Although Halloween is an unofficial holiday, many students believe the day after Halloween should be a school holiday.
Whether it’s trick-or-treating or partying, Halloween celebrations generally occur at night. As a result, when Halloween falls on a weekday– such as on Monday this year– it creates all sorts of conflicts for tired students, hurting their well-being.
For example, when students eat chocolate late at night (as is tradition on Halloween), it can be difficult for them to fall asleep.
According to the Hershey Company, a typical Hershey bar contains about 30 milligrams of caffeine, whereas a cup of decaffeinated coffee has about 10 milligrams. This caffeine can cause sensitive sleepers to stay up much later than normal.
Senior Puja Chaudhary remembers experiencing difficulty focusing the day after Halloween from headaches induced by lack of sleep.
“We should have the day after Halloween off, because I got headaches from too much candy,” Chaudhary said.
Junior Vanessa Jiang also believes that a day off after Halloween is necessary for all students.
“Although not everyone celebrates it, having a school holiday the next day is more convenient to the many people who devote the time to celebrate it,” Jiang said.
Jiang recalls feeling exhausted the day after Halloween last year, and thought that the following weekend was helpful for her recovery.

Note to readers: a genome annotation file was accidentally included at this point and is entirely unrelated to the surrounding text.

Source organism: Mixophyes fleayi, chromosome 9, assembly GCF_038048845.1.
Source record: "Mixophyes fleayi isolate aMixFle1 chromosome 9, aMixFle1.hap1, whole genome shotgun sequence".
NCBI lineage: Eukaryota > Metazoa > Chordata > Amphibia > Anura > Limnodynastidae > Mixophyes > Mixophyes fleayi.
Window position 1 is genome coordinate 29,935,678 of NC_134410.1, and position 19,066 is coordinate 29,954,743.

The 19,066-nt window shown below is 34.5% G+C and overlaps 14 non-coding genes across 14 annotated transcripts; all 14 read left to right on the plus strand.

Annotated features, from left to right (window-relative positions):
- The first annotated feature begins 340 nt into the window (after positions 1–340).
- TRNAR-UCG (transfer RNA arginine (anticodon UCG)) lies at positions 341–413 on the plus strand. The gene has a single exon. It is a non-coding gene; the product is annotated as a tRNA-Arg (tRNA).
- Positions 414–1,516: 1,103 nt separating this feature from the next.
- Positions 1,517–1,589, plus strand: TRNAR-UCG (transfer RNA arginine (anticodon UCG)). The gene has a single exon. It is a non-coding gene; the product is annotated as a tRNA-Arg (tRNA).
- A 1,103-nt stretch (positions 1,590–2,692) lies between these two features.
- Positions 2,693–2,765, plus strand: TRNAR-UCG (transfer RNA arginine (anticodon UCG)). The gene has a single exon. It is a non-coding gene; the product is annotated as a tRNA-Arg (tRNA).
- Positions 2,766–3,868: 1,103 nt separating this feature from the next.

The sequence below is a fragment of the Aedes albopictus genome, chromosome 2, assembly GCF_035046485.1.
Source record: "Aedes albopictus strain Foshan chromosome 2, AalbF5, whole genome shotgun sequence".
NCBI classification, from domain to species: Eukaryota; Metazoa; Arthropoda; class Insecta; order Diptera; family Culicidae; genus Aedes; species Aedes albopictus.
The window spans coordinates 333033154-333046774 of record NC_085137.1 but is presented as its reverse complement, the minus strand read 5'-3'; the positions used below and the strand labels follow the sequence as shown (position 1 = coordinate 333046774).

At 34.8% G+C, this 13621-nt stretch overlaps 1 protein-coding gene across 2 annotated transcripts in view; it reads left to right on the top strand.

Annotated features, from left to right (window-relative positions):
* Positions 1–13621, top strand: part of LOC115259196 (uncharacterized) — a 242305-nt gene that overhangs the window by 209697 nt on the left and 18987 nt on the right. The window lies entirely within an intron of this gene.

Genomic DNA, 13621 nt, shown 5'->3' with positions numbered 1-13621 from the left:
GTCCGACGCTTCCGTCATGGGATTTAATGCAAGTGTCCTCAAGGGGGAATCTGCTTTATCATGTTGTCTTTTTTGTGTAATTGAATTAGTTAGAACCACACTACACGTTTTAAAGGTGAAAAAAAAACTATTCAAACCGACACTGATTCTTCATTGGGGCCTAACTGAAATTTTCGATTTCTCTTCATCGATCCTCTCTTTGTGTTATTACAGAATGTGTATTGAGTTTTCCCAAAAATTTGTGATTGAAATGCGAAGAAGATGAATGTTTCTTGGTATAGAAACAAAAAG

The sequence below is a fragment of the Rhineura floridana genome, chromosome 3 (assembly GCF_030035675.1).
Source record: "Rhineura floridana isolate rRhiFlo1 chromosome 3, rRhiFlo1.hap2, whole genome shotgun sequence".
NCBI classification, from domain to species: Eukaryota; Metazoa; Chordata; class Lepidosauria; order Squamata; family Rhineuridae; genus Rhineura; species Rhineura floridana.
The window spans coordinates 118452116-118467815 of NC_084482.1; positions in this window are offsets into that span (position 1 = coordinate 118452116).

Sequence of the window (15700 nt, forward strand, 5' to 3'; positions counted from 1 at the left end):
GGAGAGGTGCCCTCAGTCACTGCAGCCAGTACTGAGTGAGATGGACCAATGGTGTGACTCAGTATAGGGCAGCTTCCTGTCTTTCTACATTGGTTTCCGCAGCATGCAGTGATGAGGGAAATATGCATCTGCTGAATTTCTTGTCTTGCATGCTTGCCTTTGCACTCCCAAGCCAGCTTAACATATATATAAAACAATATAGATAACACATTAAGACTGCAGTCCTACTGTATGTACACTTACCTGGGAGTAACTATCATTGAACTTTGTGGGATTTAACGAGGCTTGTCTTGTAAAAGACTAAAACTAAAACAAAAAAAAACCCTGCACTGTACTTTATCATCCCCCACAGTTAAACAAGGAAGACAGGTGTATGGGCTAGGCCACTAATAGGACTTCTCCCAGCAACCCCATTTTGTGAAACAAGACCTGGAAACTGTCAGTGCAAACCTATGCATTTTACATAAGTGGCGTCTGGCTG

“[My friends and I] were out really late on Halloween and got back around midnight. We were all so tired but we were really glad that Halloween was on a weekend so that we could sleep in the next day,” Jiang said.
Without a holiday the next day, many students will choose to do schoolwork rather than celebrate Halloween. Therefore, the lack of a holiday will affect the very spirit of Halloween– one of celebration, joy and happiness, not schoolwork.
On the other hand, biology teacher Timothy Peevyhouse strongly disagrees.
“I hate to be the one to break the news to you, but you are too old to trick or treat in high school. As far as the day off: […] we already have tons of holidays throughout the year,” Peevyhouse affirmed.
While Peevyhouse is correct about the abundance in breaks and holidays, we need to recognize that celebrating Halloween doesn’t discriminate based on age- if a high-schooler isn’t trick or treating, they will probably celebrate the night in another way.
As a result, even with an abundance of holidays, the argument for a holiday the day after Halloween still stands- students need the extra day to recuperate and catch up on schoolwork and sleep.